Developing these powerful tools is not without significant challenges, however. City planner Jennifer Most argues in “The Case for Data Analytics in Preservation Education and Practice” that preservation planners and policymakers need additional, formal training in data analytics to take a meaningful part in the new data environment and assume a proactive, rather than reactive, stance to data-driven preservation efforts. In addition to training, preservationists must develop strategies to incorporate the wealth of information they already possess into new, community-driven solutions. In “The Challenges of Legacy Data in Preserving the Historic Built Environment,” professor Andrew Dolkart outlines issues with incorrect data lacking human context in existing “big data” projects to argue that projects should insist upon data that is highly accurate and deeply contextualized by the human history it seeks to describe. Artist Marco Castro Cosio describes how the art museums where he has worked provide some of this crucial human context. Because cultural institutions are important partners in historic preservation throughout Florida, Castro Cosio’s insights may be of particular interest to a Florida audience.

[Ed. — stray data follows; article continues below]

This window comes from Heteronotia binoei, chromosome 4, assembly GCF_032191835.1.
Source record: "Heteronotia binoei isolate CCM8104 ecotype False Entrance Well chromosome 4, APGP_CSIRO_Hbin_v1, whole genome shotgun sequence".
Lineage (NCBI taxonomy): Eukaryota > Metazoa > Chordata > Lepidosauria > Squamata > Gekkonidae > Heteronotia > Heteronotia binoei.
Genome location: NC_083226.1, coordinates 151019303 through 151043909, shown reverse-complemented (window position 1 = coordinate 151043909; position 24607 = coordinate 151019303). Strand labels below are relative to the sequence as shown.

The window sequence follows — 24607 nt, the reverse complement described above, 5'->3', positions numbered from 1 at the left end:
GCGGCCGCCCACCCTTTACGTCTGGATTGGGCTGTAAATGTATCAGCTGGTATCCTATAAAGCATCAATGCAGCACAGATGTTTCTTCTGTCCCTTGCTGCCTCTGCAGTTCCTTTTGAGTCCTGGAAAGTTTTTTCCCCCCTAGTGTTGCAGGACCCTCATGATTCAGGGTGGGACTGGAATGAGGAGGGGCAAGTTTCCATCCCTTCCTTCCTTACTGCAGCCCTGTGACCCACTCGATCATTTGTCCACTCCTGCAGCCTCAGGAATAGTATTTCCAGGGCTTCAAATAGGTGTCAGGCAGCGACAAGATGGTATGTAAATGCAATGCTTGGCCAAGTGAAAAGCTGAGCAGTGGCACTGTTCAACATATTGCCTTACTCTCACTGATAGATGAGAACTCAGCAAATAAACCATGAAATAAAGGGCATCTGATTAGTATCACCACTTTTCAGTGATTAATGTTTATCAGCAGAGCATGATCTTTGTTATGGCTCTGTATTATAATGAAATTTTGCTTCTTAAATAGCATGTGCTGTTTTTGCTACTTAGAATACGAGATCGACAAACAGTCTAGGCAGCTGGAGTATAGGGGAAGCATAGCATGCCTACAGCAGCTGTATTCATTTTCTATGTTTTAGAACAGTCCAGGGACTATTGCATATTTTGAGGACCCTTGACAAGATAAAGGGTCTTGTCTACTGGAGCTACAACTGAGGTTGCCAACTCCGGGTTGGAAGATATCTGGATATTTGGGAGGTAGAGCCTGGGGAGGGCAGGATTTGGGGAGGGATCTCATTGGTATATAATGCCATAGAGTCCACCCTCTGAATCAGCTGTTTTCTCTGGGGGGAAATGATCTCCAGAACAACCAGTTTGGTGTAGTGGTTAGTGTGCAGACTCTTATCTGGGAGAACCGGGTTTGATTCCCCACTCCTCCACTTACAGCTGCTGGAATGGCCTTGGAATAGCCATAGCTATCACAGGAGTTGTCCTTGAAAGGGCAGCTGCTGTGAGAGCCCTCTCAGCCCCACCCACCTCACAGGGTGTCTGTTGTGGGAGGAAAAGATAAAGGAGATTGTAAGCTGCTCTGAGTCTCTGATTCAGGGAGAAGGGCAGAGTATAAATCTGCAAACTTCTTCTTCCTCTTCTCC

Stephanie Ryberg-Webster and Kelly L. Kinahan begin the book’s third section, on evidence-based narratives, with “The Possibilities and Perils of Data-Driven Preservation Research: Lessons from a Multiyear Study of Federal Historic Rehabilitation Tax Credits.” Using a limited set of federal tax incentive data to study patterns of public investment, Ryberg-Webster and Kinahan found significant utility in such public datasets. They offer useful advice on how to improve on weak or limited data to tell evidence-based stories, but caution against an overly quantitative approach. Amanda Webb takes a close look at another quantitative dataset, energy efficiency, in “Historic Preservation in a New Era of Building Energy Data.” Even though preservationists have long deployed energy data to understand historic buildings and advance a narrative extolling the positive relationship between preservation and energy efficiency, Webb argues that their perspective on the issue has been limited by problems with how this data is framed and analyzed. Preservationists should become more active stakeholders in the collection, analysis, and presentation of this data, Webb argues, to meet the challenges of energy efficiency posed by new construction. In “Using New Data to Demonstrate Why Old Buildings Matter,” Michael Powe makes a similar case for the careful deployment of other data indicating the “performance” of historic structures, including their contributions to community walkability, economic vitality, density, and cultural activity. Emily Talen builds upon this theme in her study, “Historic Buildings, Chain Stores, and Mom-and-Pop Retail,” showing how data can be used to demonstrate the value of older buildings in maintaining walkable main streets populated by local retailers. Jeremy C. Wells, Vanilson Burégio, and Rinaldo Lima pull together these discussions of discrete datasets, finally, in “Big and Deep Heritage Data: The Social Heritage Machine (SHEM)” by proposing a theoretical web-based application, SHEM, that will use a combination of social media tools, websites, and documents, connected with data tools such as ArcGIS and SPSS, to gather user data to help researchers better understand how laypeople relate to the built environment.